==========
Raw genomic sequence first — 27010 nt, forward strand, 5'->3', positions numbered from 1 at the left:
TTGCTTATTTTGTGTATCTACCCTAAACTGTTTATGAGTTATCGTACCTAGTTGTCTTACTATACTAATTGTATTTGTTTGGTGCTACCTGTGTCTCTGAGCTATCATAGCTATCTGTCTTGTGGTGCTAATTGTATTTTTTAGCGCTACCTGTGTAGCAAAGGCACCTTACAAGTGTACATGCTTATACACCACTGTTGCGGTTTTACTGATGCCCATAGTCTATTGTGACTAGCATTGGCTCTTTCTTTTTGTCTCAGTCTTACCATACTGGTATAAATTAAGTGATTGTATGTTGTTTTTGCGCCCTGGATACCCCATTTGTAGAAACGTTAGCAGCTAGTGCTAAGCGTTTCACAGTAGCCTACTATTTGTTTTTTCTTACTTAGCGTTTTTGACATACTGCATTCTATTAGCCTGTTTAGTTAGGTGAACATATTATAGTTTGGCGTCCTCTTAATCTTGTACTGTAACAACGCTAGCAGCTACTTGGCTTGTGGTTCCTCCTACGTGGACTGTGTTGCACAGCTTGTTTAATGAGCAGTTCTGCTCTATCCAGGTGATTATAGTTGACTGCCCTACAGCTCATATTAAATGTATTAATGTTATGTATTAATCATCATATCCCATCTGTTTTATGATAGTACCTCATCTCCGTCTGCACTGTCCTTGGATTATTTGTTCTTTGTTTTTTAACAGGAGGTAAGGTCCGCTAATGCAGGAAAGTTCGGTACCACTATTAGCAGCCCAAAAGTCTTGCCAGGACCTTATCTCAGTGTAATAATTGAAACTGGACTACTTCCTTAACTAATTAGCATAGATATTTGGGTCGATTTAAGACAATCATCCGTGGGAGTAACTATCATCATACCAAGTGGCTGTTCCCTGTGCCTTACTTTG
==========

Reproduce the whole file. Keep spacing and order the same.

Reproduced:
Raw genomic sequence first — 27010 nt, forward strand, 5'->3', positions numbered from 1 at the left:
TTGCTTATTTTGTGTATCTACCCTAAACTGTTTATGAGTTATCGTACCTAGTTGTCTTACTATACTAATTGTATTTGTTTGGTGCTACCTGTGTCTCTGAGCTATCATAGCTATCTGTCTTGTGGTGCTAATTGTATTTTTTAGCGCTACCTGTGTAGCAAAGGCACCTTACAAGTGTACATGCTTATACACCACTGTTGCGGTTTTACTGATGCCCATAGTCTATTGTGACTAGCATTGGCTCTTTCTTTTTGTCTCAGTCTTACCATACTGGTATAAATTAAGTGATTGTATGTTGTTTTTGCGCCCTGGATACCCCATTTGTAGAAACGTTAGCAGCTAGTGCTAAGCGTTTCACAGTAGCCTACTATTTGTTTTTTCTTACTTAGCGTTTTTGACATACTGCATTCTATTAGCCTGTTTAGTTAGGTGAACATATTATAGTTTGGCGTCCTCTTAATCTTGTACTGTAACAACGCTAGCAGCTACTTGGCTTGTGGTTCCTCCTACGTGGACTGTGTTGCACAGCTTGTTTAATGAGCAGTTCTGCTCTATCCAGGTGATTATAGTTGACTGCCCTACAGCTCATATTAAATGTATTAATGTTATGTATTAATCATCATATCCCATCTGTTTTATGATAGTACCTCATCTCCGTCTGCACTGTCCTTGGATTATTTGTTCTTTGTTTTTTAACAGGAGGTAAGGTCCGCTAATGCAGGAAAGTTCGGTACCACTATTAGCAGCCCAAAAGTCTTGCCAGGACCTTATCTCAGTGTAATAATTGAAACTGGACTACTTCCTTAACTAATTAGCATAGATATTTGGGTCGATTTAAGACAATCATCCGTGGGAGTAACTATCATCATACCAAGTGGCTGTTCCCTGTGCCTTACTTTG